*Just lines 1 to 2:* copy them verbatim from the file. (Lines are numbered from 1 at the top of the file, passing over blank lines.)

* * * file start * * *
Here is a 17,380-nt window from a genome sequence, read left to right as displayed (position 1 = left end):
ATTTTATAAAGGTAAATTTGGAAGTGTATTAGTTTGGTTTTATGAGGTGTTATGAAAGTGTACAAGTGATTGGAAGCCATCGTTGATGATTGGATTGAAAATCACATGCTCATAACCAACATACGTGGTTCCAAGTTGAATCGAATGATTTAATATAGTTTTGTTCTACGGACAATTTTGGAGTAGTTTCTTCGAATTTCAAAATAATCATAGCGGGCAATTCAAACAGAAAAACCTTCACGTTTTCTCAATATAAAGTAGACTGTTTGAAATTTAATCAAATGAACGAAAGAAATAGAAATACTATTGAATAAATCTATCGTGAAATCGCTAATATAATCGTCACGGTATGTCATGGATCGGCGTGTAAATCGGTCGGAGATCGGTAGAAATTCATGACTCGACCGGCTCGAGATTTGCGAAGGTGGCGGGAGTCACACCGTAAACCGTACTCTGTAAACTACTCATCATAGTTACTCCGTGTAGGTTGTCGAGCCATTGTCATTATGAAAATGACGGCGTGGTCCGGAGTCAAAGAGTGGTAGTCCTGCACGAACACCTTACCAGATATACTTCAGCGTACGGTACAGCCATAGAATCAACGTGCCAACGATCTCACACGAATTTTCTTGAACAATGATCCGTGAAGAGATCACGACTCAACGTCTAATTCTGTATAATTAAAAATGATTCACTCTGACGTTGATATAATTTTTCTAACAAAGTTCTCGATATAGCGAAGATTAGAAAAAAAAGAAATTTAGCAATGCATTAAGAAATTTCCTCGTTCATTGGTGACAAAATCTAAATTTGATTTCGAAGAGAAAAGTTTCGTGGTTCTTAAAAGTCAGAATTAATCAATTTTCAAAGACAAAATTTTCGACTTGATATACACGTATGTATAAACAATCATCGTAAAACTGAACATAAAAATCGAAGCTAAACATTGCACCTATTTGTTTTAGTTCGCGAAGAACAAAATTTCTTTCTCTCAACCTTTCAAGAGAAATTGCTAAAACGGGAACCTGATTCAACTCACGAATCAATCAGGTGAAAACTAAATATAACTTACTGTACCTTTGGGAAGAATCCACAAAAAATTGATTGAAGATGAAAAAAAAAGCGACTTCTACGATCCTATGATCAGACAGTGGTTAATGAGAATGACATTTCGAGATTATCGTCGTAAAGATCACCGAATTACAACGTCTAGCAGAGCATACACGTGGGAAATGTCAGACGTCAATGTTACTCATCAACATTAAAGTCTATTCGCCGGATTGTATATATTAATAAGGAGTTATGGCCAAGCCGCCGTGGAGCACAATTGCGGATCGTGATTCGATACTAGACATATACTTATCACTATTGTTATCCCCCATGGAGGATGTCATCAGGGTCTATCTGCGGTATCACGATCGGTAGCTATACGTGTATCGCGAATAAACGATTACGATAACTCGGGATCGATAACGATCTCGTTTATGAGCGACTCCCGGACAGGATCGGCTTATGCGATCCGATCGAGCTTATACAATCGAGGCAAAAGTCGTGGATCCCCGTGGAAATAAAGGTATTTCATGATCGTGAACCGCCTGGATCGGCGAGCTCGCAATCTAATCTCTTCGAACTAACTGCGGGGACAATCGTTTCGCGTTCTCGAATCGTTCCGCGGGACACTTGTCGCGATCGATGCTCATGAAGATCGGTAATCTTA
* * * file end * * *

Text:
Here is a 17,380-nt window from a genome sequence, read left to right as displayed (position 1 = left end):
ATTTTATAAAGGTAAATTTGGAAGTGTATTAGTTTGGTTTTATGAGGTGTTATGAAAGTGTACAAGTGATTGGAAGCCATCGTTGATGATTGGATTGAAAATCACATGCTCATAACCAACATACGTGGTTCCAAGTTGAATCGAATGATTTAATATAGTTTTGTTCTACGGACAATTTTGGAGTAGTTTCTTCGAATTTCAAAATAATCATAGCGGGCAATTCAAACAGAAAAACCTTCACGTTTTCTCAATATAAAGTAGACTGTTTGAAATTTAATCAAATGAACGAAAGAAATAGAAATACTATTGAATAAATCTATCGTGAAATCGCTAATATAATCGTCACGGTATGTCATGGATCGGCGTGTAAATCGGTCGGAGATCGGTAGAAATTCATGACTCGACCGGCTCGAGATTTGCGAAGGTGGCGGGAGTCACACCGTAAACCGTACTCTGTAAACTACTCATCATAGTTACTCCGTGTAGGTTGTCGAGCCATTGTCATTATGAAAATGACGGCGTGGTCCGGAGTCAAAGAGTGGTAGTCCTGCACGAACACCTTACCAGATATACTTCAGCGTACGGTACAGCCATAGAATCAACGTGCCAACGATCTCACACGAATTTTCTTGAACAATGATCCGTGAAGAGATCACGACTCAACGTCTAATTCTGTATAATTAAAAATGATTCACTCTGACGTTGATATAATTTTTCTAACAAAGTTCTCGATATAGCGAAGATTAGAAAAAAAAGAAATTTAGCAATGCATTAAGAAATTTCCTCGTTCATTGGTGACAAAATCTAAATTTGATTTCGAAGAGAAAAGTTTCGTGGTTCTTAAAAGTCAGAATTAATCAATTTTCAAAGACAAAATTTTCGACTTGATATACACGTATGTATAAACAATCATCGTAAAACTGAACATAAAAATCGAAGCTAAACATTGCACCTATTTGTTTTAGTTCGCGAAGAACAAAATTTCTTTCTCTCAACCTTTCAAGAGAAATTGCTAAAACGGGAACCTGATTCAACTCACGAATCAATCAGGTGAAAACTAAATATAACTTACTGTACCTTTGGGAAGAATCCACAAAAAATTGATTGAAGATGAAAAAAAAAGCGACTTCTACGATCCTATGATCAGACAGTGGTTAATGAGAATGACATTTCGAGATTATCGTCGTAAAGATCACCGAATTACAACGTCTAGCAGAGCATACACGTGGGAAATGTCAGACGTCAATGTTACTCATCAACATTAAAGTCTATTCGCCGGATTGTATATATTAATAAGGAGTTATGGCCAAGCCGCCGTGGAGCACAATTGCGGATCGTGATTCGATACTAGACATATACTTATCACTATTGTTATCCCCCATGGAGGATGTCATCAGGGTCTATCTGCGGTATCACGATCGGTAGCTATACGTGTATCGCGAATAAACGATTACGATAACTCGGGATCGATAACGATCTCGTTTATGAGCGACTCCCGGACAGGATCGGCTTATGCGATCCGATCGAGCTTATACAATCGAGGCAAAAGTCGTGGATCCCCGTGGAAATAAAGGTATTTCATGATCGTGAACCGCCTGGATCGGCGAGCTCGCAATCTAATCTCTTCGAACTAACTGCGGGGACAATCGTTTCGCGTTCTCGAATCGTTCCGCGGGACACTTGTCGCGATCGATGCTCATGAAGATCGGTAATCTTA